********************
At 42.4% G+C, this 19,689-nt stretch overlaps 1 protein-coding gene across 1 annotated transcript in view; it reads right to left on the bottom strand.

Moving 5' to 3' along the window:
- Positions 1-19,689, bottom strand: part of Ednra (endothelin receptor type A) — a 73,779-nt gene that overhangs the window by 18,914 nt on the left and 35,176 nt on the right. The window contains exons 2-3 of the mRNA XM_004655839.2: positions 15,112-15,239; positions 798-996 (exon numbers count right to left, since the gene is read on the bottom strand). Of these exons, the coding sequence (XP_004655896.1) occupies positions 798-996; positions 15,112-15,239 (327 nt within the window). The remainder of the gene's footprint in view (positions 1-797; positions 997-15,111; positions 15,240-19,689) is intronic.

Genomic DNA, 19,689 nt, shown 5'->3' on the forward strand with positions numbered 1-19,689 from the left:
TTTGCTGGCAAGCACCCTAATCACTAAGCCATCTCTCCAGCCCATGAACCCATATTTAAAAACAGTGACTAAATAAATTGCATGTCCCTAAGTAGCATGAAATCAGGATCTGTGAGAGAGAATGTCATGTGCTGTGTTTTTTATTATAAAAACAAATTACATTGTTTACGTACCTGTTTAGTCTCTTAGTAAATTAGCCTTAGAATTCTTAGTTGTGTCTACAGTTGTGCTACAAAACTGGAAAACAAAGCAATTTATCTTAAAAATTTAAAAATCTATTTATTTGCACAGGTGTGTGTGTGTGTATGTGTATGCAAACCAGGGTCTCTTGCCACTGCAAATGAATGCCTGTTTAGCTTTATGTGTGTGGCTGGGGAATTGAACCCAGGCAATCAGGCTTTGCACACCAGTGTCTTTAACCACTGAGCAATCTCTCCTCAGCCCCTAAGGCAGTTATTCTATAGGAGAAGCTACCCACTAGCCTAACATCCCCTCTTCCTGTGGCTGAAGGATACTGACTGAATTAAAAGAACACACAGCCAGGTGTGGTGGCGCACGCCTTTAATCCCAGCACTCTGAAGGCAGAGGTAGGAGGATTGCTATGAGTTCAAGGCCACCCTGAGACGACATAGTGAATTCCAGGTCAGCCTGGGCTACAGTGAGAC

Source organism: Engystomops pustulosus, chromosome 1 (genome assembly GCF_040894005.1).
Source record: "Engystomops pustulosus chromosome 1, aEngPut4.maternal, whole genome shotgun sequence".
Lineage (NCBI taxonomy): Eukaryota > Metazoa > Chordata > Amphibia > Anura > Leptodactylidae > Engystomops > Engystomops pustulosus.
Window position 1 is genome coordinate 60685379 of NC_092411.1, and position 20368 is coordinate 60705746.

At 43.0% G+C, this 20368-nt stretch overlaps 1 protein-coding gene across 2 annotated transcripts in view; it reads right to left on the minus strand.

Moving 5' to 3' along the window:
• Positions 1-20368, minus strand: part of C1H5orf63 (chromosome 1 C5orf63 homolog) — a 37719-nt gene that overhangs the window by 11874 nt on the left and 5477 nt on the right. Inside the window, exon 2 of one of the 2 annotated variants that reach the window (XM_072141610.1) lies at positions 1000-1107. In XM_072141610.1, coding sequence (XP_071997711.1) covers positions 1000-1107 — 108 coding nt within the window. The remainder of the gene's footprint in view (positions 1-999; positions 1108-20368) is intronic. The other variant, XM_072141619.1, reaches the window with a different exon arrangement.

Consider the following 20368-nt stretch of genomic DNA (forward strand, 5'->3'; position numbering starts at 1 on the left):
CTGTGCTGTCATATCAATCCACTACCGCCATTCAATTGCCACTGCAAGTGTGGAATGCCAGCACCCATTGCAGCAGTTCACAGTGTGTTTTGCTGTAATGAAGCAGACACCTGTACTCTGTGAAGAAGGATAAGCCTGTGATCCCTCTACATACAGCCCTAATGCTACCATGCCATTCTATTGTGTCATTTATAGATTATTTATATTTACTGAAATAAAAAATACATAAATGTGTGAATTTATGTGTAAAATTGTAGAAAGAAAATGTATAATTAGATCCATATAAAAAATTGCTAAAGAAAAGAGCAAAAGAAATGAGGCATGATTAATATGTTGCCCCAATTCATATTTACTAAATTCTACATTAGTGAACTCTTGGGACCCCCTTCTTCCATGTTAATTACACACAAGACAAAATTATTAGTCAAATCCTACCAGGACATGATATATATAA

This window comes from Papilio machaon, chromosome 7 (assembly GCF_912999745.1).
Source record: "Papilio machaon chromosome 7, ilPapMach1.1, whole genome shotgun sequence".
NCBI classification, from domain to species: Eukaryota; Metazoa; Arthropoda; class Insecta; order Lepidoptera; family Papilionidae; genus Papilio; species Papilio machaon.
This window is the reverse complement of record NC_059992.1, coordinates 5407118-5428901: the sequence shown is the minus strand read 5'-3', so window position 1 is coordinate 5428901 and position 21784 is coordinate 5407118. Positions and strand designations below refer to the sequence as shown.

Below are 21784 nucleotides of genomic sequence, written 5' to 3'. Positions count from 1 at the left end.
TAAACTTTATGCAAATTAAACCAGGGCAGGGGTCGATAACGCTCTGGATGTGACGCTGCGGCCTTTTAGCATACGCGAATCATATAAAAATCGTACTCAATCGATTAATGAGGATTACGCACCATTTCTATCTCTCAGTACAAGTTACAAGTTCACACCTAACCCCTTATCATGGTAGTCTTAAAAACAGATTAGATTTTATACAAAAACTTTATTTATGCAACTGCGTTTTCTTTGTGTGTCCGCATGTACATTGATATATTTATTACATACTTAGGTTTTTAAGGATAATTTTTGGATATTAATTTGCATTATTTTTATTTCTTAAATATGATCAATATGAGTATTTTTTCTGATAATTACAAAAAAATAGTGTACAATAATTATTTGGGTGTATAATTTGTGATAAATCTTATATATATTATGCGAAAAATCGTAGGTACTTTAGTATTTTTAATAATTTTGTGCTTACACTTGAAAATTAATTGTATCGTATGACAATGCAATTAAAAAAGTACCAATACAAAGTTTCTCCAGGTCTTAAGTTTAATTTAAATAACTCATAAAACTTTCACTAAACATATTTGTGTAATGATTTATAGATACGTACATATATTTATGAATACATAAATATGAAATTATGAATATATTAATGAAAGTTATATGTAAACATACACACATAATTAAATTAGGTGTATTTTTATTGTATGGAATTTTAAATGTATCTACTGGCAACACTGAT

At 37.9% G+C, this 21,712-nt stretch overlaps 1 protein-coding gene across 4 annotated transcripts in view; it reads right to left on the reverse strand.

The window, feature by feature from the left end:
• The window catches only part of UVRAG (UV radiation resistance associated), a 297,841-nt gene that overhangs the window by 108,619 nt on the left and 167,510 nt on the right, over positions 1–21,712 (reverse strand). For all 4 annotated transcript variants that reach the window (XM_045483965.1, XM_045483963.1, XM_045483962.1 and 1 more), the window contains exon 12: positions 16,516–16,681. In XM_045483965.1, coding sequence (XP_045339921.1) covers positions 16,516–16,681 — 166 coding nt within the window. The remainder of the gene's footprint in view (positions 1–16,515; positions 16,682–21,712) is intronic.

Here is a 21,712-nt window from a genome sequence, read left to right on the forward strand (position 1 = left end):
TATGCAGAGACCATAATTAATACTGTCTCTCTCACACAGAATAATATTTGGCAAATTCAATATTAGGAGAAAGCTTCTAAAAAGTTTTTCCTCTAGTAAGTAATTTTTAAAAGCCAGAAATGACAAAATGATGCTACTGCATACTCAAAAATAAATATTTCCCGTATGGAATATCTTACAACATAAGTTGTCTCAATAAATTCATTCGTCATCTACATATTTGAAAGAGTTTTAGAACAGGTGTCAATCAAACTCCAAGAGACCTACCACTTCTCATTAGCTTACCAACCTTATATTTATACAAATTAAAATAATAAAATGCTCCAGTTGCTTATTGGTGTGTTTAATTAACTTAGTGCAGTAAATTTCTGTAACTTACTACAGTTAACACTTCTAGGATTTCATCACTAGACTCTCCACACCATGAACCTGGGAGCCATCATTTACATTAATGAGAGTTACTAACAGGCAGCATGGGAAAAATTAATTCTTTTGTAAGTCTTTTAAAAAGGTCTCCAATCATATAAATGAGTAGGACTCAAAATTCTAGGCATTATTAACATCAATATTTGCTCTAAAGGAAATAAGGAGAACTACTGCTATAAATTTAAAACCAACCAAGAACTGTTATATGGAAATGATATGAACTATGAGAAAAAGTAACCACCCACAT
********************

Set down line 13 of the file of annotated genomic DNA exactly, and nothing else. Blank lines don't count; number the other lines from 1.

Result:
Consider the following 20368-nt stretch of genomic DNA (forward strand, 5'->3'; position numbering starts at 1 on the left):